“Is that a pager?”
I had pulled my pump out of my pocket to what I thought was discreetly bolus for my dinner. I was at a large dinner seated with friends, strangers, and acquaintances. That question has always been a great opener to a usually educational conversation about type 1 diabetes, a conversation that I never minded having and actually often looked forward to. But this time I didn’t even look up from my pump as I worked out the carbs and calculations in my head.
“No, it’s an insulin pump,” I replied, not even bothering to lift my head.
That’s all I said. Not, “No it’s actually an insulin pump, I have type 1 diabetes and I give insulin this way instead of shots.” Not, “Hah no, its an insulin pump, I have type 1 diabetes and I have to give insulin when I eat.” No explanation, no education, no discussion.
“Oh sorry, it kind of looks like one.”
“Don’t worry, she gets asked that a lot.” My friend seated next to me took the opportunity to chime in.
I should have said that to him, I should have made sure that he didn’t feel awkward, that he knew that I didn’t feel awkward by his question, but I didn’t. I finished entering my bolus and put my pump back in my pocket. And that was the end of it.
It was not my typical response when someone inquired about my diabetes. I wasn’t trying to be rude, I wasn’t offended, or embarrassed. I’ve thought about my response, or lack there of, for the past few days. Why was this time different? Why this time did I find myself to be slightly…well, annoyed?
It’s happened many times where I’ve known a person for years before they find out that I have diabetes. That’s because most of the time, you can’t necessarily tell. I keep my cords tucked away, my pump in my pocket, my infusion sets covered by my clothing. But other times, I don’t care who sees. I test my blood sugar at my desk or on my lap at the table. I wear my pump clipped to my side, my tubing dangling below the edge of my shirt. And when questions are asked, I explain. I teach, I answer questions, I demonstrate and I educate. I usually like doing it, I like talking and sharing my experiences and life with diabetes.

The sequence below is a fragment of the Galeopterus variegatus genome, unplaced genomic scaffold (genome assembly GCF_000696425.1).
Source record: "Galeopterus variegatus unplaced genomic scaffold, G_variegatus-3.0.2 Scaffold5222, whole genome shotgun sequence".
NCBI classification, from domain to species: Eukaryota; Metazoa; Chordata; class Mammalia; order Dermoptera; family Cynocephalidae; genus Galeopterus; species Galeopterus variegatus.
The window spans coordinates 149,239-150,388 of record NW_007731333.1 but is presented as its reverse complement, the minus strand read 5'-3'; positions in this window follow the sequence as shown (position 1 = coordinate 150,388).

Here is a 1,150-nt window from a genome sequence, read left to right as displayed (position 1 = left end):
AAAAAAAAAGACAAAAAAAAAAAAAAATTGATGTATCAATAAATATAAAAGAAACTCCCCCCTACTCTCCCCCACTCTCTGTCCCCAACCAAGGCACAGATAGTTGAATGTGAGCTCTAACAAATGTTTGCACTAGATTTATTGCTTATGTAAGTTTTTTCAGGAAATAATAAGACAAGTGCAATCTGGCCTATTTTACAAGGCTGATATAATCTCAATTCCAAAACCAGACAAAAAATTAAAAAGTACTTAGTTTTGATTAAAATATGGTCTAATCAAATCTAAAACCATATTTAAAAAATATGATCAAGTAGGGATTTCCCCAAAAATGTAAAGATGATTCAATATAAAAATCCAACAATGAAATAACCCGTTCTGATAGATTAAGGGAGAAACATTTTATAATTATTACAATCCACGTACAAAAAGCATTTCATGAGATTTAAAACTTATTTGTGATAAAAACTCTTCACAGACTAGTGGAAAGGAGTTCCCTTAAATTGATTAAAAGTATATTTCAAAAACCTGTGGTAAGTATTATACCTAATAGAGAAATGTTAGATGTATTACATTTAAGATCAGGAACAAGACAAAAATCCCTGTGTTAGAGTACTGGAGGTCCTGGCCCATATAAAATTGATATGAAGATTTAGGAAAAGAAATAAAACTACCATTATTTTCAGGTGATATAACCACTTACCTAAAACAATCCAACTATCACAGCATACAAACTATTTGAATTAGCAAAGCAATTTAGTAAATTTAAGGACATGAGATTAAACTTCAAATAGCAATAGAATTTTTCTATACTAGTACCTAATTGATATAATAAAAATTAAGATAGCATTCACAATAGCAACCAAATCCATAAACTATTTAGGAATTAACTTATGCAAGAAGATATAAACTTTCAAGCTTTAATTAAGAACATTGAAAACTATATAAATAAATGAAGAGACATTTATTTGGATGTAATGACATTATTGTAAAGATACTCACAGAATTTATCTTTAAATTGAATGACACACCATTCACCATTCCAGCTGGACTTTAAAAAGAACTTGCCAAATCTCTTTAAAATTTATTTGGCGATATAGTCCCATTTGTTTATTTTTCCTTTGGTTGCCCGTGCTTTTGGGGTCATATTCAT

But not that night. I didn’t want to talk about my diabetes. I didn’t want to explain what it was and what I was doing. I didn’t want the next 20 minutes to be about me or about diabetes or about anything related to it. I didn’t want my diabetes to be at that dinner, at that table.
For the past month, I haven’t worn my CGM. And while I still tested my blood sugar, it was less frequent. It was a month of not constantly being summoned by buzzing and beeps. It was a month of a sort of denial of my blood sugars. Without my CGM to tell me otherwise, I had a tendency to trick myself into believing that they were in range when mostly likely they weren’t. It was a month of drastically less lows, but probably more highs. But it was a quiet month, a necessary month. A month where everything wasn’t about my diabetes. Where my focus and energy, for better or worse, was spent elsewhere.
So when I was asked if my pump was a pager that night, I didn’t want a diabetic discussion and my response reflected that.
Today, after a month, I took my CGM back out of the drawer and started wearing it again. Today I stopped pretending like diabetes isn’t a part of my life and can be ignored, even for a month. I know I don’t always have to talk about my diabetes, that I can decide when I want to keep it to myself and when I want to share it. But whether it’s today, or tomorrow, or the day after, not talking about my diabetes does not mean that it isn’t there and that it will go away.
“It’s not a pager, but I get asked that a lot. I have type 1 diabetes and this is an insulin pump, I can tell you more about it if you’re interested…”